Grade 8: Module 3B: Unit 2: Lesson 2 Close Reading



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Grade 8: Module 3B: Unit 2: Lesson 2

Close Reading: Brown v. Board of Education



Long-Term Targets Addressed (Based on NYSP12 ELA CCLS)

I can evaluate the argument and specific claims in a text (assessing whether the reasoning is sound and the evidence is relevant and sufficient to support the claims). (RI.8.8)

I can cite text-based evidence that provides the strongest support for an analysis of informational text. (RI.8.1)



I can analyze the connections and distinctions between individuals, ideas, or events in a text. (RI.8.3)


Supporting Learning Targets

Ongoing Assessment

  • I can analyze the central idea of the Brown v. Board of Education Supreme Court decision.

  • I can use evidence from Brown v. Board of Education to support my understanding of the text and the desegregation of schools in the South.


Agenda

Teaching Notes

  1. Opening

    1. Engaging the Reader: Sharing Structured Notes (4 minutes)

    2. Reviewing Learning Targets (3 minutes)

  2. Work Time

    1. Close Reading: Brown v Board of Education Excerpts (33 minutes)

  3. Closing and Assessment

    1. Revisiting Learning Targets and Previewing Homework (5 minutes)

  4. Homework

    1. Read Chapter 8, pages 141-162 in A Mighty Long Way and complete the structured notes.

  • This lesson concludes the close reading of the excerpts from the landmark Brown v. Board of Education Supreme Court ruling. Students have an opportunity to make connections between Brown v. Board of Education and A Mighty Long Way.

  • In order to comprehend Brown v. Board of Education, students may need more time and support. If needed, consider spreading this lesson out over two class periods. If you do this, devote Lesson 2 Part 1 to solidifying students’ understanding of key vocabulary terms and begin the text-dependent questions, allowing time for discussion of each question before moving on. This in Lesson 2, Part 2,return to any unaddressed text-dependent questions, again with time for discussion of each. Ultimately, students should understand that Brown v. Board made segregation of schools illegal because even if the physical spaces were ‘equal’, the court argued that segregation had a psychological impact on students of color, making them feel as though they were inferior.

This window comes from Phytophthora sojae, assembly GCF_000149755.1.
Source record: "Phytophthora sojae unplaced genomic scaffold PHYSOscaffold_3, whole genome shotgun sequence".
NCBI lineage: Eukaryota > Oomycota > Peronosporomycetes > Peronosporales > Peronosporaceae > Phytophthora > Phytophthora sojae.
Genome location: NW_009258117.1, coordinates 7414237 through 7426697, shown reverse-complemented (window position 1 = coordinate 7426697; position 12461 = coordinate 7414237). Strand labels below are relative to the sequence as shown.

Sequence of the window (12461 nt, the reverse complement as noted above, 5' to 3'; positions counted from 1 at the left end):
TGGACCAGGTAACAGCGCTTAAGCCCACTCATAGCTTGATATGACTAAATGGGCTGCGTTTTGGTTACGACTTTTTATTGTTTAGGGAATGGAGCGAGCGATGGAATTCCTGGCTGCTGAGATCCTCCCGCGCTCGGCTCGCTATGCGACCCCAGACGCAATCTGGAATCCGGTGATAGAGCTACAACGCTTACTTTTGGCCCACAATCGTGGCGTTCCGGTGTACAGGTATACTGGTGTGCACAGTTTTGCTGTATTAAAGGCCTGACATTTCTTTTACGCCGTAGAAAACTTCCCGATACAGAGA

• In advance: Review Whip-around or Go ‘round protocol (see Appendix A).

  • Post: Learning targets.




Lesson Vocabulary

Materials

compulsory, expenditures, plaintiffs, sanctions

  • Brown v. Board of Education excerpts (from Lesson 1)

  • Brown v. Board of Education text-dependent questions (one per student)

  • Close Reading Guide: Brown v. Board of Education excerpts (for teacher reference)

  • A Mighty Long Way Structured Notes, Chapter 8, pages 141–162 (one per student)

  • A Mighty Long Way Supported Structured Notes, Chapter 8, pages 141–162 (optional; for students needing extra support)

  • A Mighty Long Way Structured Notes Teacher’s Guide, Chapter 8, pages 141–162 (for teacher reference)



Opening

Meeting Students’ Needs

      A. Engaging the Reader: Homework Focus Question (7 minutes)